Can I force my staff to have the Covid Vaccination?
Recent news reports indicate that some employers are considering making it compulsory for their staff to have a Covid vaccination. Is this a lawful, or even sensible, move by employers?
Your legal rights
Whilst the majority of the population will probably want to have the vaccine, there will be a significant number who will have legitimate objections. The various available vaccines have only recently been created and even though they may have been approved for use, our knowledge of their effectiveness and safety is still developing.
People in certain groups may not wish to be vaccinated. For example, the elderly, vulnerable or those with medical conditions or pregnant women. Some might have religious or philosophical objections to being vaccinated. We know that various conspiracy theories about the vaccine have been prevalent for some time and some people may believe them and refuse vaccination for that reason.
Employees and candidates for employment have various legal rights that are likely to make a policy of mandatory vaccination a risky strategy for employers. Claims for indirect discrimination could be brought by those with protected characteristics of age, disability, pregnancy, religion or belief.
An employee dismissed for refusing the vaccine may have a strong claim for unfair dismissal if they have two years’ service. Even employees with less than two years’ service might be able to succeed in a claim of automatic unfair dismissal if they can show that the dismissal was for whistleblowing or for raising a health and safety issue.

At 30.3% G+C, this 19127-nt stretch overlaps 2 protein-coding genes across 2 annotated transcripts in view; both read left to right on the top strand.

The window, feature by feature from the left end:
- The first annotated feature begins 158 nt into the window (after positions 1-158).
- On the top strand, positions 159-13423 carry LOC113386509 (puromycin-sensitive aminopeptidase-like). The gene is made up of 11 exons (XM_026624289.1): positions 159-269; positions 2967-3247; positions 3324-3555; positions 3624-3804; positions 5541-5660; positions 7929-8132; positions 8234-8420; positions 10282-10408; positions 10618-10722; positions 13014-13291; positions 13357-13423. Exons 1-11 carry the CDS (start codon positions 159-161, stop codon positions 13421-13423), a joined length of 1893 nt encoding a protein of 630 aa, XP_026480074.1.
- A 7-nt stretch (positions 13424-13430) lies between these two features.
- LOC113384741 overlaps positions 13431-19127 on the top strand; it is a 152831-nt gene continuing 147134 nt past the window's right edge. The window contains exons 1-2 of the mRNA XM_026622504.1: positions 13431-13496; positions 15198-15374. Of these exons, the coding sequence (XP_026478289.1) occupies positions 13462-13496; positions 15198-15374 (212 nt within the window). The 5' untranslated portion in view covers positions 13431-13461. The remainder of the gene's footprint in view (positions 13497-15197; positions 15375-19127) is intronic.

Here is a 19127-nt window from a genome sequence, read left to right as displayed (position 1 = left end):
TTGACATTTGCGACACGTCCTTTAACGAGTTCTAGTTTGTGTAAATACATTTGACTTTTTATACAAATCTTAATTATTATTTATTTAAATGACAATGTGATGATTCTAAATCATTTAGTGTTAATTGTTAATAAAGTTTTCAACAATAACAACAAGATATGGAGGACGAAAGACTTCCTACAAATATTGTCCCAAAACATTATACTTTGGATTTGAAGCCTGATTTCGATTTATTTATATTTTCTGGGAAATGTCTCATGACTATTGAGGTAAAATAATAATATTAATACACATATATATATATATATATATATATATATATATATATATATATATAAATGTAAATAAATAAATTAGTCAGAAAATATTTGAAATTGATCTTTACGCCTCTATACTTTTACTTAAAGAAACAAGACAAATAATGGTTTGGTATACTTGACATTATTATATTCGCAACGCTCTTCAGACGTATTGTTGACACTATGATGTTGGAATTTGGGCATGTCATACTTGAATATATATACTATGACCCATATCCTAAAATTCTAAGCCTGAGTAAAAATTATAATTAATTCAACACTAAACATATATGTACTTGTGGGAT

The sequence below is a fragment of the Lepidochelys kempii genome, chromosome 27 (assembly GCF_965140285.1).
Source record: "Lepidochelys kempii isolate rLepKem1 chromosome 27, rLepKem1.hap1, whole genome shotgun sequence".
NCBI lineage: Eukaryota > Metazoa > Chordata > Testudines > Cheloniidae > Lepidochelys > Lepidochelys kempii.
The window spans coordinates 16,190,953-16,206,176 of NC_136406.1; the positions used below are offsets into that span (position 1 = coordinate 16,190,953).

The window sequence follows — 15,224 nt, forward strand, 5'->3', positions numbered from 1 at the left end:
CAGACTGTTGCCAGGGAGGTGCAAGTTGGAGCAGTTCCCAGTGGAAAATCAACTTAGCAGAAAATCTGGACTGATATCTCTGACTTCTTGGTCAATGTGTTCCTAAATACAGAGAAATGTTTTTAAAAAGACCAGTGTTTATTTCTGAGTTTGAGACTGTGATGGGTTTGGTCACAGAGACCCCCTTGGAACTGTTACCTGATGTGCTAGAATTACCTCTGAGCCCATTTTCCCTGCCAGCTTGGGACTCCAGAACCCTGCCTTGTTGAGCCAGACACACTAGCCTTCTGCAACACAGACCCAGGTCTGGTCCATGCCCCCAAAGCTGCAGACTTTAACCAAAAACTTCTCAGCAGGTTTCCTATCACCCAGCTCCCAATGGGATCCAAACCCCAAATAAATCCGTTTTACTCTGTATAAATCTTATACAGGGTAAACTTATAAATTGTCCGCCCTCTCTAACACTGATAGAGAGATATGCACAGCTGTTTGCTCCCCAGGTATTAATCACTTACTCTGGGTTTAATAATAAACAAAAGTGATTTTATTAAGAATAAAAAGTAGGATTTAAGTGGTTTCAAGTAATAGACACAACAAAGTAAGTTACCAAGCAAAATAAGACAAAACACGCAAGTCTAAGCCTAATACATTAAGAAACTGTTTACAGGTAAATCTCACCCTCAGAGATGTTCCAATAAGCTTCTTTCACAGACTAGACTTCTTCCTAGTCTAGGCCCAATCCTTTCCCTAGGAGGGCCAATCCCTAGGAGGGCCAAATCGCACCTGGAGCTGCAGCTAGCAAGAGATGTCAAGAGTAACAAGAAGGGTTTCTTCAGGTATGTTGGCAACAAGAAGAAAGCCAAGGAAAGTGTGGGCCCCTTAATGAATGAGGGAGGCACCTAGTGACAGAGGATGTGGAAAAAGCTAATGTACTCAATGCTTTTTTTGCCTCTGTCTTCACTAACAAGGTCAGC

Employees suspended without pay or given alternative duties on less than their normal pay may be able to claim unlawful deduction from wages, breach of contract or constructive dismissal. Employers might be able to use the Coronavirus Job Retention Scheme to furlough staff suspended for refusing the vaccination and pay most of the salary of those staff whilst the scheme remains in place. However, this is not a long term solution and only reduces the risk of claims rather than avoiding them altogether.
ACAS guidance suggests employers should support staff to be vaccinated but not force them to have the vaccine although it recognises that there may be cases where mandatory vaccination is necessary, for example, where an employee has to travel abroad for work. One sector where employers might be on firmer ground adopting a mandatory vaccination policy is care homes. There an employer’s argument that staff must be vaccinated to safeguard vulnerable residents has some force. But such employers must be careful about what information they are relying on to justify their policy. After all, at this time it is not known precisely how effective vaccinations are and whether they prevent you from passing the disease to others even if you have been vaccinated.
Employers in favour of vaccination because they believe it means they can swiftly reduce or end Covid-secure measures such as remote working, face masks, social distancing, limiting contact and hygiene measures are probably acting prematurely. Employers are under a statutory duty to provide a safe working environment for staff and it is too early to say at the moment how effective vaccinations are at preventing transmission in the workplace.
Rather than forcing staff to have vaccinations, most employers would be well advised to concentrate on educating staff around vaccination and continuing the Covid-secure workplace measures referred to above. Employment tribunals are likely to be highly sympathetic to claimants dismissed or who suffer a detriment as a result of refusing vaccination.
For further advice and information please contact our Employment Team.